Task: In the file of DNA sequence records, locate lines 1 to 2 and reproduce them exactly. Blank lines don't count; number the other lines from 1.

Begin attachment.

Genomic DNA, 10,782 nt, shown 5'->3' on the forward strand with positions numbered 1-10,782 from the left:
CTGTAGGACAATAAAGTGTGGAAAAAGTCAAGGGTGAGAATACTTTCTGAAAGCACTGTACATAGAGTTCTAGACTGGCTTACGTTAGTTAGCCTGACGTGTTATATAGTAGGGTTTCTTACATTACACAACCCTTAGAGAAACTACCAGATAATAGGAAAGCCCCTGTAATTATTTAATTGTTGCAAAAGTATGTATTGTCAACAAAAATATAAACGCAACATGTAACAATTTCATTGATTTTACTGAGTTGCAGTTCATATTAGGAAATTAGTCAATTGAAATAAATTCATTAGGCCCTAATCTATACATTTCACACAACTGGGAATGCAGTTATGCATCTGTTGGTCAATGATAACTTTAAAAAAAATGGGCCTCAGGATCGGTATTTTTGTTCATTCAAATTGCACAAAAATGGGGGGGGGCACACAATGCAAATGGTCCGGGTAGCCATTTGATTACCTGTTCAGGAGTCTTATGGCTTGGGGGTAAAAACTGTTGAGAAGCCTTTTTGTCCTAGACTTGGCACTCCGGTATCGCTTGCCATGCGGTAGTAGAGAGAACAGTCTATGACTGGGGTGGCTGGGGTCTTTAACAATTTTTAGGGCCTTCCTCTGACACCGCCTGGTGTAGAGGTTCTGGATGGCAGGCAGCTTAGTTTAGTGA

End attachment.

Genomic DNA, 10,782 nt, shown 5'->3' on the forward strand with positions numbered 1-10,782 from the left:
CTGTAGGACAATAAAGTGTGGAAAAAGTCAAGGGTGAGAATACTTTCTGAAAGCACTGTACATAGAGTTCTAGACTGGCTTACGTTAGTTAGCCTGACGTGTTATATAGTAGGGTTTCTTACATTACACAACCCTTAGAGAAACTACCAGATAATAGGAAAGCCCCTGTAATTATTTAATTGTTGCAAAAGTATGTATTGTCAACAAAAATATAAACGCAACATGTAACAATTTCATTGATTTTACTGAGTTGCAGTTCATATTAGGAAATTAGTCAATTGAAATAAATTCATTAGGCCCTAATCTATACATTTCACACAACTGGGAATGCAGTTATGCATCTGTTGGTCAATGATAACTTTAAAAAAAATGGGCCTCAGGATCGGTATTTTTGTTCATTCAAATTGCACAAAAATGGGGGGGGGCACACAATGCAAATGGTCCGGGTAGCCATTTGATTACCTGTTCAGGAGTCTTATGGCTTGGGGGTAAAAACTGTTGAGAAGCCTTTTTGTCCTAGACTTGGCACTCCGGTATCGCTTGCCATGCGGTAGTAGAGAGAACAGTCTATGACTGGGGTGGCTGGGGTCTTTAACAATTTTTAGGGCCTTCCTCTGACACCGCCTGGTGTAGAGGTTCTGGATGGCAGGCAGCTTAGTTTAGTGA